Creating the customer condition

Last week I encountered a very interesting customer situation. It was early morning and I was getting some breakfast at a cafeteria-style place at work. The short order cook clearly was not in a good mood. He was making orders and serving them up with a “I could care less” attitude. I watched him for a few minutes until I requested my items. He simply asked, “What can I get you?”

I placed my order and took my breakfast items. It was a simple encounter and I honestly didn’t think anything of it at that moment.

I got my coffee (self serve) and went to the register to pay. Here, the lady working the register was energetic, excited, and pleasant. She was very excited that it was a Friday.

I smiled and greeted her, paid my bill, and wished her a great weekend.

As I sat and ate my breakfast, I started to reflect on what just happened. In a matter of just a few minutes, two customer service workers drove in me a condition of response. Their attitude toward their work, affected my attitude toward them.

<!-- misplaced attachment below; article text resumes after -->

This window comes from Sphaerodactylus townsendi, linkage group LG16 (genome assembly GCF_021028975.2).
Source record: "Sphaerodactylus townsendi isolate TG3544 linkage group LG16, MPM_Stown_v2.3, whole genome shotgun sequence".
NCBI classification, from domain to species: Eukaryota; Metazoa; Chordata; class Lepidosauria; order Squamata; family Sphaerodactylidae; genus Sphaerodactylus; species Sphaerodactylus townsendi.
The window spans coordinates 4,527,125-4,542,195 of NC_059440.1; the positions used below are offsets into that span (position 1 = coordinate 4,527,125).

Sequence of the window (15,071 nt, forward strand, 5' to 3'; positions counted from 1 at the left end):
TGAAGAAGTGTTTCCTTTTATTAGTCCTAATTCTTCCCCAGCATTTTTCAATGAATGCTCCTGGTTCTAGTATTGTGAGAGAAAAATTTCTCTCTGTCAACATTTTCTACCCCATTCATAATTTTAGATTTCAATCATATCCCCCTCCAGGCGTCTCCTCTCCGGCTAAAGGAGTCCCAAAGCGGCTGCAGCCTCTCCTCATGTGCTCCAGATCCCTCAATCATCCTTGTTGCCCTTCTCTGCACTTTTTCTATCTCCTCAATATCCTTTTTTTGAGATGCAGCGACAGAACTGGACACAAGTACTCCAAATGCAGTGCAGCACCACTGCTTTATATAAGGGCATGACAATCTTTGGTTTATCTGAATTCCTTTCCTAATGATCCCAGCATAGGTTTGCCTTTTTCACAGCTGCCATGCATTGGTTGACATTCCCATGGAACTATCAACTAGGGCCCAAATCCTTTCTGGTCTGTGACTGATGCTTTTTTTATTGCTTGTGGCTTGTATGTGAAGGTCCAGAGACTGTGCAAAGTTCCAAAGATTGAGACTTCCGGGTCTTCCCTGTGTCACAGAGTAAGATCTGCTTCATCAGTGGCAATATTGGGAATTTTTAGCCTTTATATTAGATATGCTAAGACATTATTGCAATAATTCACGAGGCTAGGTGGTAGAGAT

I never addressed the cook politely or said please and thank you. Yet, I was super polite to the lady on the cash register. In both situations, they created my customer condition.

If you ever wonder about the experience your employees create for customers, this was a perfect example. It took me several minutes of reflection to actually notice what had happened to me in this encounter. Imagine my day, if the cook had been the last person in the process and I went to work then versus after the lady at the cash register.

Through their actions and attitude, your employees create a customer condition. Something to think about.

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About johnrknotts
John Knotts is a results-oriented business professional leader, manager, and supervisor with experience from the military, small business, several nonprofits, and is currently a management consultant. Working out of the San Antonio, Texas, he retired from the Air Force in July 2008 and worked with Booz Allen Hamilton from the end of October 2008 to December 2011. Now he is a Strategic Business Adviser with USAA. John leads large and small strategic transformations and has extensive experience in the areas of change management, strategic planning, process improvement, strategic communication and marketing, strategic human capital and resource management, education and training, facilitation, organizational design and development, modeling and simulation, financial and budget analysis, activity based costing and management, quality management, competitive sourcing and privatization, leadership development, and business development.

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